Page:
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Thucydides' classic work on the history of the Peloponnesian War
is the root of Western conceptions of history—including the idea
that Western history is the foundation of everyone else's. Here,
Marshall Sahlins takes on Thucydides and the conceptions of
history he wrought with a groundbreaking new book that shows what
a difference an anthropological concept of culture can make to
the writing of history.
Sahlins begins by confronting Thucydides' account of the
Peloponnesian War with an analogous "Polynesian War," the fight
for the domination of the Fiji Islands (1843-55) between a great
sea power (like Athens) and a great land power (like Sparta).
Sahlins draws parallels between the conflicts with an eye to
their respective systems of power and sovereignty as well as to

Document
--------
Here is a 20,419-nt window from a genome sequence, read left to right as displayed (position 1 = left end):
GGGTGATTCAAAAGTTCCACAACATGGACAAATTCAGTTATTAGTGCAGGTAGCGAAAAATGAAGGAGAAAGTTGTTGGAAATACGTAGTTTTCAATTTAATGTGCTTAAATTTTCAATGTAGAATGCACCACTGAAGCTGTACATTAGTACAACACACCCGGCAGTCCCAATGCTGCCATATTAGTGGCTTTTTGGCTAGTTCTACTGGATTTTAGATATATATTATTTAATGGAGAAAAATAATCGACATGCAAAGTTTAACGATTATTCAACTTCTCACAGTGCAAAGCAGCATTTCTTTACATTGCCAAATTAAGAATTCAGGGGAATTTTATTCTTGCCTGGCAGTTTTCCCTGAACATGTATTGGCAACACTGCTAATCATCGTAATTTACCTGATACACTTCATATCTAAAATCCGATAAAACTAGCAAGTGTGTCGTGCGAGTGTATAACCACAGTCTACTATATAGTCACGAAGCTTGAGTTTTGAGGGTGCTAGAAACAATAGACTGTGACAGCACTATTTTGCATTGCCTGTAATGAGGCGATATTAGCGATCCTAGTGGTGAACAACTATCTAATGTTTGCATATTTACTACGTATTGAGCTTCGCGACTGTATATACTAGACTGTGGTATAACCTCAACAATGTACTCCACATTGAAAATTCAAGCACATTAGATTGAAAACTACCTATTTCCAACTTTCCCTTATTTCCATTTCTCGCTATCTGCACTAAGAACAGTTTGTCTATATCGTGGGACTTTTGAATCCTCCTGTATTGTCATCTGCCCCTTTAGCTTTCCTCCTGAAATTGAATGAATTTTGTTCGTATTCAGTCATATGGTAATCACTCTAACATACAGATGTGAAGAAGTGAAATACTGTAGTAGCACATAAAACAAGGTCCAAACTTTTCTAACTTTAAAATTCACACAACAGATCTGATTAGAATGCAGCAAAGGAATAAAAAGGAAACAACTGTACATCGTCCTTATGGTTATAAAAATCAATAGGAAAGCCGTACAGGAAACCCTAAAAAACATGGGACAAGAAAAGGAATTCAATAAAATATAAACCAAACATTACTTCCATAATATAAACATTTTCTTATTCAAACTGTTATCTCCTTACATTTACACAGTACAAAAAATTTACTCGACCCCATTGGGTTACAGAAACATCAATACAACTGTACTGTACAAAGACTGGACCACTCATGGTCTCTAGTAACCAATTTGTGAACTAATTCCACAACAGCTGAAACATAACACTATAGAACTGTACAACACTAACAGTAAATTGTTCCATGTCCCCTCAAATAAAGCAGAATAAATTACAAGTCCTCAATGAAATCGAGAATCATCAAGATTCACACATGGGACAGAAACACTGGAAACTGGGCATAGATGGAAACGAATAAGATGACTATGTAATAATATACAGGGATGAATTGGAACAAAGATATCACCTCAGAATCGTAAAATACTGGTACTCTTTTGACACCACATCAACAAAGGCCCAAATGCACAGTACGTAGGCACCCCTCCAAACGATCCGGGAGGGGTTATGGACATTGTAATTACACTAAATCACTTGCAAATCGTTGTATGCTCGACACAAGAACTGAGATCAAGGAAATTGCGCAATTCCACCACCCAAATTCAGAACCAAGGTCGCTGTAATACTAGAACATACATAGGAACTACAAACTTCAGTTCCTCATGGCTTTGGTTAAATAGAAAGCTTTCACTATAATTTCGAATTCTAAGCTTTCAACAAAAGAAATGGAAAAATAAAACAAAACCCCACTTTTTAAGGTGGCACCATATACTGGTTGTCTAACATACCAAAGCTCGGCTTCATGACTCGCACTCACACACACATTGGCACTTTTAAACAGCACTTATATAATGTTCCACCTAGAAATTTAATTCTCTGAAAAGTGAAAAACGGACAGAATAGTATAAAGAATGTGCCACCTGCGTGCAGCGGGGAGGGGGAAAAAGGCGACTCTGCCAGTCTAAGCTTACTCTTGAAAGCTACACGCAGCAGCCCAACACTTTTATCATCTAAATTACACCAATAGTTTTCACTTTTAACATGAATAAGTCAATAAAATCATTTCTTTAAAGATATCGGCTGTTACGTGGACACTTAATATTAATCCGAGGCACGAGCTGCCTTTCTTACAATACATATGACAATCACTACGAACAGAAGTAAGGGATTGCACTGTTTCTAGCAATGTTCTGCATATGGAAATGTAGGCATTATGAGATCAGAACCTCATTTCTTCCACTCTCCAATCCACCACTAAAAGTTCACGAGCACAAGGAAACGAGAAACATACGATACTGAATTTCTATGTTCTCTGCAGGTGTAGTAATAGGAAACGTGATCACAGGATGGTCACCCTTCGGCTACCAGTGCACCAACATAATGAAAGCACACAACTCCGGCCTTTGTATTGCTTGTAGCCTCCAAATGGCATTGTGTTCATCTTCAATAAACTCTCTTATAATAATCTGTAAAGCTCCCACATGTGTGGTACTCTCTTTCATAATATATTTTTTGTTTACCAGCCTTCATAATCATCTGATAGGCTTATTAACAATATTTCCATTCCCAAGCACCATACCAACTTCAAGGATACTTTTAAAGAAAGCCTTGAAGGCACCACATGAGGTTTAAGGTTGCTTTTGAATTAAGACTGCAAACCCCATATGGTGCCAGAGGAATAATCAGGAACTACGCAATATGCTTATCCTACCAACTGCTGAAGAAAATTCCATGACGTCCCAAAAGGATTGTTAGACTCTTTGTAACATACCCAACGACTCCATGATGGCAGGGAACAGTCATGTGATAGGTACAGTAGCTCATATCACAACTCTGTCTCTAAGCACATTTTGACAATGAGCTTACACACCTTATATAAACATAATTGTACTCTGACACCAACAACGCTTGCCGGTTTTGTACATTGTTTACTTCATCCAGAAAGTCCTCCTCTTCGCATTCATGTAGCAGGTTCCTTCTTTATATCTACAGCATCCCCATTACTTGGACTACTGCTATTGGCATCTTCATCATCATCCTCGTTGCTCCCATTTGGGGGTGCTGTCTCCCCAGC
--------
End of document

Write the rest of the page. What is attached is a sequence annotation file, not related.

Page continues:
Thucydides' alternation between individual (Pericles,
Themistocles) and collective (the Athenians, the Spartans) actors
in the making of history. Characteristic of most histories ever
written, this alternation between the agency of "Great Men" and
collective entities leads Sahlins to a series of incisive
analyses ranging in subject matter from Bobby Thomson's "shot
heard round the world" for the 1951 Giants to the history-making
of Napoleon and certain divine kings to the brouhaha over Elián
Gonzalez. Finally, again departing from Thucydides, Sahlins
considers the relationship between cultural order and historical
contingency through the recounting of a certain royal
assassination that changed the course of Fijian history, a story
of fratricide and war worthy of Shakespeare.
In this most convincing presentation yet of his influential
theory of culture, Sahlins experiments with techniques for mixing
rich narrative with cultural explication in the hope of doing
justice at once to the actions of persons and the customs of
people. And he demonstrates the necessity of taking culture into
account in the creation of history—with apologies to Thucydides,
who too often did not.